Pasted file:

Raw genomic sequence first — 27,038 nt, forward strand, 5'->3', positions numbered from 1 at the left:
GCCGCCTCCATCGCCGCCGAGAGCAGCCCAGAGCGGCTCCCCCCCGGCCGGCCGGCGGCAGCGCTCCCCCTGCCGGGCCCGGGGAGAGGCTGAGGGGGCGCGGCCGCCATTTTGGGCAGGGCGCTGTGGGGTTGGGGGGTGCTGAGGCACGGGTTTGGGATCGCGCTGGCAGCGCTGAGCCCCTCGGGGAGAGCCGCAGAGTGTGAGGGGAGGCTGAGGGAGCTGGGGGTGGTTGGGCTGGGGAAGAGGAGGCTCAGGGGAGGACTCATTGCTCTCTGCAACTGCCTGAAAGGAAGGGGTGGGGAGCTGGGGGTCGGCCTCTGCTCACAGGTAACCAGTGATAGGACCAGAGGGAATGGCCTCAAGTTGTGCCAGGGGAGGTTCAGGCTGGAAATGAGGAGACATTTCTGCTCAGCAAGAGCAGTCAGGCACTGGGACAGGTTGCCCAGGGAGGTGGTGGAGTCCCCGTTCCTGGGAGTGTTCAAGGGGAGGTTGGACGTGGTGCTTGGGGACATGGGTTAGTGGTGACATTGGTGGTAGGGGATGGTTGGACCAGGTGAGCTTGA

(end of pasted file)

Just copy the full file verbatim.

Raw genomic sequence first — 27,038 nt, forward strand, 5'->3', positions numbered from 1 at the left:
GCCGCCTCCATCGCCGCCGAGAGCAGCCCAGAGCGGCTCCCCCCCGGCCGGCCGGCGGCAGCGCTCCCCCTGCCGGGCCCGGGGAGAGGCTGAGGGGGCGCGGCCGCCATTTTGGGCAGGGCGCTGTGGGGTTGGGGGGTGCTGAGGCACGGGTTTGGGATCGCGCTGGCAGCGCTGAGCCCCTCGGGGAGAGCCGCAGAGTGTGAGGGGAGGCTGAGGGAGCTGGGGGTGGTTGGGCTGGGGAAGAGGAGGCTCAGGGGAGGACTCATTGCTCTCTGCAACTGCCTGAAAGGAAGGGGTGGGGAGCTGGGGGTCGGCCTCTGCTCACAGGTAACCAGTGATAGGACCAGAGGGAATGGCCTCAAGTTGTGCCAGGGGAGGTTCAGGCTGGAAATGAGGAGACATTTCTGCTCAGCAAGAGCAGTCAGGCACTGGGACAGGTTGCCCAGGGAGGTGGTGGAGTCCCCGTTCCTGGGAGTGTTCAAGGGGAGGTTGGACGTGGTGCTTGGGGACATGGGTTAGTGGTGACATTGGTGGTAGGGGATGGTTGGACCAGGTGAGCTTGA